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Keep your gut healthier with these tips from a microbiome expert



Your body is populated by nearly 40 trillion bacteria – that’s worth almost half a pound – and researchers have begun to uncover all of the roles they play in how you feel. These microbes – collectively known as your microbiome – are linked to many facets of health, including a healthy gut.

While scientists like Jack Gilbert, Ph.D., 43, co-founder of the American Gut Project, don’t know exactly which strains will help you with what, they do know that as many types of microbes as possible are linked to better health – including improved ones Mood, fitness performance and recovery, and heart health, as well as a better immune system and improved cancer treatment results. He told us what he is doing to protect and strengthen his microbiome inside and outside the gut.

1
) Eat 20 different types of plants per week

I eat foods made from at least 20 different plants every week. It sounds like a lot, but I can put a few things in my morning smoothies or lunch salads. Plants aren’t limited to fruits and vegetables. Beans, nuts and whole grains also count – they just have to grow out of the ground. My research team and I came up with this number after surveying more than 15,000 people about what they ate in a week. Those who consumed foods made from more than 20 plants had more microbial diversity and fewer bad bacteria in their gut. Diversity seems to matter when it comes to how well your microbiome is working for you.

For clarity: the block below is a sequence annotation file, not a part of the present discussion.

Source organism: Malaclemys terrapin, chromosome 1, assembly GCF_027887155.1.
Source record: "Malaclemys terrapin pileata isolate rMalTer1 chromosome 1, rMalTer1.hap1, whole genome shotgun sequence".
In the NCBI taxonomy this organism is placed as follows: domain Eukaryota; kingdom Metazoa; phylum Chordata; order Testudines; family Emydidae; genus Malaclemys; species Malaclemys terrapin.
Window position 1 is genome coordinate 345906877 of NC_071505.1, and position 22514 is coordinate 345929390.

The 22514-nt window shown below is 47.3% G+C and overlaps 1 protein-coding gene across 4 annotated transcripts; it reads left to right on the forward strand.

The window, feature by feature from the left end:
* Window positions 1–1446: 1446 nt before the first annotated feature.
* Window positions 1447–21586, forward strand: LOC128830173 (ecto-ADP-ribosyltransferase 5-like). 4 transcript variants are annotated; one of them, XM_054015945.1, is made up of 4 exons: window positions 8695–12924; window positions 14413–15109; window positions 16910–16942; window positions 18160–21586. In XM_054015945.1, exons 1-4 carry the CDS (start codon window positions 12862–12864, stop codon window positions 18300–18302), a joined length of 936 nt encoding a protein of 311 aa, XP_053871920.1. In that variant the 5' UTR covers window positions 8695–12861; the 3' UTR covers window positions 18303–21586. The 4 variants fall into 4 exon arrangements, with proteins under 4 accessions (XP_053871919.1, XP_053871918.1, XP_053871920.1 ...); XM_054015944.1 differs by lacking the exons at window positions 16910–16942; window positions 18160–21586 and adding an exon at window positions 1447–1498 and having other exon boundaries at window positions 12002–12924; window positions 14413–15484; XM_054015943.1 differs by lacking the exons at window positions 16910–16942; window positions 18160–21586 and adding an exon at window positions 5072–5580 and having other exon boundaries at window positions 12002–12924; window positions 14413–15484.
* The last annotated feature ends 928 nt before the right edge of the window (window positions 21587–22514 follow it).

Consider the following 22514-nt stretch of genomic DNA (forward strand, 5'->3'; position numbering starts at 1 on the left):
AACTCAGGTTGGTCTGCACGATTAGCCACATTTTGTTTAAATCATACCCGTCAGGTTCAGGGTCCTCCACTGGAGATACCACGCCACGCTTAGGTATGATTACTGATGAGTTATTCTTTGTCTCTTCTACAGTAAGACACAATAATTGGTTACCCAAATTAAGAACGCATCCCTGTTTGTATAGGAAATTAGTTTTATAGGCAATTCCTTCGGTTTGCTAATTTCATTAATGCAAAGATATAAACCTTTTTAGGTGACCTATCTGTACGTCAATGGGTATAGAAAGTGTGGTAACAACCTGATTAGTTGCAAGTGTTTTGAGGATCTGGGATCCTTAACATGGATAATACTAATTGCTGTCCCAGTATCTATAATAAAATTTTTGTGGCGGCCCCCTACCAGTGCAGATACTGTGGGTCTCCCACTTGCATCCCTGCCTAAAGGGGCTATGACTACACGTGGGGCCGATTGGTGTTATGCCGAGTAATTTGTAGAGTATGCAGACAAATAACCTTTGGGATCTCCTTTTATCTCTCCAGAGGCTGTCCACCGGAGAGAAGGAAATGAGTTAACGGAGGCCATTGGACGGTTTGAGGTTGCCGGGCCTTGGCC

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2) Don’t worry if you try to eat lots of fermented foods

I don’t top up fermented foods like Greek yogurt, sauerkraut, and kombucha. While they provide beneficial bacteria (probiotics), I cover my basics by getting plant variety in my diet. Plus, not everyone can tolerate dairy products, crave cabbage, or be ready to rush five dollars for craft books – or want the sugars they often contain. Sugar feeds the bad bacteria that can cause inflammation.

3) Wash your body strategically

My rule of thumb is to wash my pits and private ones. The rest of our skin contains good bacteria that are washed off with soap. I don’t use antibacterial soaps – not even during this pandemic – so as not to promote microbial resistance. I wash my hands with warm water and regular soap and use alcohol-based hand sanitizer when I’m out. It’s enough.

4) Pass on probiotic supplements

This may come as a surprise, but I don’t take probiotics. There is research that claims it can help people with depression, irritable bowel syndrome, or eczema, but there is very little evidence to suggest that it will alter the gut blood flow in the average healthy person. I also don’t take prebiotics. You get the good microbes from the variety of foods in your intestines.

5) Put your hands in the dirt

It is believed that a little dirt trains children’s immune systems to resist harmful bacteria. I think that as adults we can “educate” our systems by putting our hands in the ground. The microbes from the soil invade through the skin and the particles we breathe. I love tinkering in my yard and picking avocados, oranges and figs that go straight to my smoothies for the ultimate profit.

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